The armies of consolidation are on the march. Last week, Microsoft made a surprise $44 billion bid for Yahoo. Microsoft is desperately trying to shore up its exposed Internet flank, which Google is battering brutally. Snatching up Yahoo would go a long way toward putting Microsoft back in the online game.
Enter News Corporation. Rupert Murdoch is now reportedly offering a deal that allows Yahoo to remain mostly independent. He would trade Fox Interactive Media for a 20% stake in the new and improved Yahoo. FIM is significant property. It includes Myspace, Photobucket, games giants IGN and GameSpy, AmericanIdol.com, and the MyFox internet platform for the News Corp-owned television station group.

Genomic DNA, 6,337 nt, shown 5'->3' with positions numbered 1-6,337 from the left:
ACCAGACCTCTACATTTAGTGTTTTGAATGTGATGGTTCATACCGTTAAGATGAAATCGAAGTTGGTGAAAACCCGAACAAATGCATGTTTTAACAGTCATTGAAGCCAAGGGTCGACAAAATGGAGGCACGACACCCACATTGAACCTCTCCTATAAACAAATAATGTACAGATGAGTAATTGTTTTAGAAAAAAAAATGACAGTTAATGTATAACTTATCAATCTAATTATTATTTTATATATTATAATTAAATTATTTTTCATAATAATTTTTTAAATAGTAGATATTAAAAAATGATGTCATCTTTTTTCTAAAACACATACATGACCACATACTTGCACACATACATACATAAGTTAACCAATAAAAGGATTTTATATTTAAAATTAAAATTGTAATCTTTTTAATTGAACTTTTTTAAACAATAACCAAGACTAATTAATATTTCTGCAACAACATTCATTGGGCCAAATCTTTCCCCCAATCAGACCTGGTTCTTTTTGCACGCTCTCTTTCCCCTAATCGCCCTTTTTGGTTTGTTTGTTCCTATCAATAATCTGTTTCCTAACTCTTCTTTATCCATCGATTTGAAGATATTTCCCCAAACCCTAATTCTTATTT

I’m not sure which of these is better (or worse, to put a negative spin on it). Murdoch is, of course, pure evil. But his proposal would leave Yahoo independent and in control of some of the biggest destinations on the web. And all it would cost them is a 20% chunk of the company. Microsoft is a serial monopolist in its own right, and their deal would consume Yahoo whole. On the other hand, they aren’t Murdoch.
Ultimately the problem’s roots go back to the hyper-consolidation that has created an environment where all parties believe that they have to become gargantuan just to be able to compete and survive. In this matter, there don’t seem to be any good options.